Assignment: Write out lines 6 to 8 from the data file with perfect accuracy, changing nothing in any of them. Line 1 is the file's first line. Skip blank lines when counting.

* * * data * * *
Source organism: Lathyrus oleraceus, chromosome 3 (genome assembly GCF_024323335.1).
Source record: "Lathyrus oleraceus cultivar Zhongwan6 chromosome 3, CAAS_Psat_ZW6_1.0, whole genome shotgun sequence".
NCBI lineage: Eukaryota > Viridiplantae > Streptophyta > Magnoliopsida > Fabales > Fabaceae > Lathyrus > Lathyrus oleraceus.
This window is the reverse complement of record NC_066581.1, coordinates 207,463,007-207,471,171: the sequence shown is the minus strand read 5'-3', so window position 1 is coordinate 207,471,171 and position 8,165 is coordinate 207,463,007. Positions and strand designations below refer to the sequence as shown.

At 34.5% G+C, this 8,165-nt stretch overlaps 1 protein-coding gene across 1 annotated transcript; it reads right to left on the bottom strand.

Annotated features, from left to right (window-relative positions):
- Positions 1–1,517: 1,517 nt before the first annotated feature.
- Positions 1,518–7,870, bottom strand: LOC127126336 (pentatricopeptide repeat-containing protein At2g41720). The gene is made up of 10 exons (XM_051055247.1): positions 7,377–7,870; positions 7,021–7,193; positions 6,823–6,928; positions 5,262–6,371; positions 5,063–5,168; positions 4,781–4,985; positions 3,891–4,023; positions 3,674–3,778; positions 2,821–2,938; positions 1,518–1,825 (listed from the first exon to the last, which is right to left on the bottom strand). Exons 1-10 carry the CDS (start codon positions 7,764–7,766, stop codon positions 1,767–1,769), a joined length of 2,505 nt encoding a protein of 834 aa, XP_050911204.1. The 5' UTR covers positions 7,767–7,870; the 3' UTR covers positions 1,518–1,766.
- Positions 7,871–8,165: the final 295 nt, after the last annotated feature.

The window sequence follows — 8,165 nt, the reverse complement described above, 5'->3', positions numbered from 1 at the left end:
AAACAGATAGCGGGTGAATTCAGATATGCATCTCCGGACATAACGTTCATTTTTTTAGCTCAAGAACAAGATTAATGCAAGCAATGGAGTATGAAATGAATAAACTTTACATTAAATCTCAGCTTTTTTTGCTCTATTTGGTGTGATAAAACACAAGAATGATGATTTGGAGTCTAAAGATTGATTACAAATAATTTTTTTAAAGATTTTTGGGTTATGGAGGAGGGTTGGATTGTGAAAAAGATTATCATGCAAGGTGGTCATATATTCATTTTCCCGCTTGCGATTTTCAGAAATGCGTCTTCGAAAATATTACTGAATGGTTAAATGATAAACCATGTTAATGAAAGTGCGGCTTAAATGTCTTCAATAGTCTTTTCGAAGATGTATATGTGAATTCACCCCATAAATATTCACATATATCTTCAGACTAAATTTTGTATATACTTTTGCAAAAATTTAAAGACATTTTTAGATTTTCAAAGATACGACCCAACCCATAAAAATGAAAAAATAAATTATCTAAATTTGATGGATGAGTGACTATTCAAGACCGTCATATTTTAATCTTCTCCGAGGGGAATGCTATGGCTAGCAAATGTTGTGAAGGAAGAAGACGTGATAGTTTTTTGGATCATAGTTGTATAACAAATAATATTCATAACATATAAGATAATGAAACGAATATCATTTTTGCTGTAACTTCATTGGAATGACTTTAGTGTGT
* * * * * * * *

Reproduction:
Annotated features, from left to right (window-relative positions):
- Positions 1–1,517: 1,517 nt before the first annotated feature.
- Positions 1,518–7,870, bottom strand: LOC127126336 (pentatricopeptide repeat-containing protein At2g41720). The gene is made up of 10 exons (XM_051055247.1): positions 7,377–7,870; positions 7,021–7,193; positions 6,823–6,928; positions 5,262–6,371; positions 5,063–5,168; positions 4,781–4,985; positions 3,891–4,023; positions 3,674–3,778; positions 2,821–2,938; positions 1,518–1,825 (listed from the first exon to the last, which is right to left on the bottom strand). Exons 1-10 carry the CDS (start codon positions 7,764–7,766, stop codon positions 1,767–1,769), a joined length of 2,505 nt encoding a protein of 834 aa, XP_050911204.1. The 5' UTR covers positions 7,767–7,870; the 3' UTR covers positions 1,518–1,766.